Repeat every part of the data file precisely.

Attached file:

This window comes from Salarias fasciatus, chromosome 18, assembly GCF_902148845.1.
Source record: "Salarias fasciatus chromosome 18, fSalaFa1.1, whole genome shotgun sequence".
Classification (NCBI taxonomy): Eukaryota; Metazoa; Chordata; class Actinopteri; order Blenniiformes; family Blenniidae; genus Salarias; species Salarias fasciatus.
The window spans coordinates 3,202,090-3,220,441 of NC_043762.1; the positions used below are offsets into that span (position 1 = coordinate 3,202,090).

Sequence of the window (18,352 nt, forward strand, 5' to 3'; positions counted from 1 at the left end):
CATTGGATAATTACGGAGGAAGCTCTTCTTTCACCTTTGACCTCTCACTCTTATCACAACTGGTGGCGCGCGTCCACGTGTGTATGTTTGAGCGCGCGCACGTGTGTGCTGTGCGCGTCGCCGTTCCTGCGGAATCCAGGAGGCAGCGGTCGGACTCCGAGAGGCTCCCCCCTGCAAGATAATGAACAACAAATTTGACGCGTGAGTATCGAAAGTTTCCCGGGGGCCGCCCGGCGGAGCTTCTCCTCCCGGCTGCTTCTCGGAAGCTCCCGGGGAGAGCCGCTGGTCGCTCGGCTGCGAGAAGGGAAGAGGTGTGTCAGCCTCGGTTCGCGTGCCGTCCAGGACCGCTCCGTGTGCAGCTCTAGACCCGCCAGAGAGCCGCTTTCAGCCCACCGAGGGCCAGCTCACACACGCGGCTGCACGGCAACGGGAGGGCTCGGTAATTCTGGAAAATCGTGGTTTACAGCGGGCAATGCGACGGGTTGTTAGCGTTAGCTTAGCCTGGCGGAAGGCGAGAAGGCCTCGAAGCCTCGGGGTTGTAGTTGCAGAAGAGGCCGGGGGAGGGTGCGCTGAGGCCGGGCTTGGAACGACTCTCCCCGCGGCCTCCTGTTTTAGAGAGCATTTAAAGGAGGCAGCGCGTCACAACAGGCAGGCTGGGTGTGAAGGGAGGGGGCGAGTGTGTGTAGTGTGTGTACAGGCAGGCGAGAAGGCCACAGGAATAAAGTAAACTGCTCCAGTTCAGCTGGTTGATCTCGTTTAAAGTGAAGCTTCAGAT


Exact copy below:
This window comes from Salarias fasciatus, chromosome 18, assembly GCF_902148845.1.
Source record: "Salarias fasciatus chromosome 18, fSalaFa1.1, whole genome shotgun sequence".
Classification (NCBI taxonomy): Eukaryota; Metazoa; Chordata; class Actinopteri; order Blenniiformes; family Blenniidae; genus Salarias; species Salarias fasciatus.
The window spans coordinates 3,202,090-3,220,441 of NC_043762.1; the positions used below are offsets into that span (position 1 = coordinate 3,202,090).

Sequence of the window (18,352 nt, forward strand, 5' to 3'; positions counted from 1 at the left end):
CATTGGATAATTACGGAGGAAGCTCTTCTTTCACCTTTGACCTCTCACTCTTATCACAACTGGTGGCGCGCGTCCACGTGTGTATGTTTGAGCGCGCGCACGTGTGTGCTGTGCGCGTCGCCGTTCCTGCGGAATCCAGGAGGCAGCGGTCGGACTCCGAGAGGCTCCCCCCTGCAAGATAATGAACAACAAATTTGACGCGTGAGTATCGAAAGTTTCCCGGGGGCCGCCCGGCGGAGCTTCTCCTCCCGGCTGCTTCTCGGAAGCTCCCGGGGAGAGCCGCTGGTCGCTCGGCTGCGAGAAGGGAAGAGGTGTGTCAGCCTCGGTTCGCGTGCCGTCCAGGACCGCTCCGTGTGCAGCTCTAGACCCGCCAGAGAGCCGCTTTCAGCCCACCGAGGGCCAGCTCACACACGCGGCTGCACGGCAACGGGAGGGCTCGGTAATTCTGGAAAATCGTGGTTTACAGCGGGCAATGCGACGGGTTGTTAGCGTTAGCTTAGCCTGGCGGAAGGCGAGAAGGCCTCGAAGCCTCGGGGTTGTAGTTGCAGAAGAGGCCGGGGGAGGGTGCGCTGAGGCCGGGCTTGGAACGACTCTCCCCGCGGCCTCCTGTTTTAGAGAGCATTTAAAGGAGGCAGCGCGTCACAACAGGCAGGCTGGGTGTGAAGGGAGGGGGCGAGTGTGTGTAGTGTGTGTACAGGCAGGCGAGAAGGCCACAGGAATAAAGTAAACTGCTCCAGTTCAGCTGGTTGATCTCGTTTAAAGTGAAGCTTCAGAT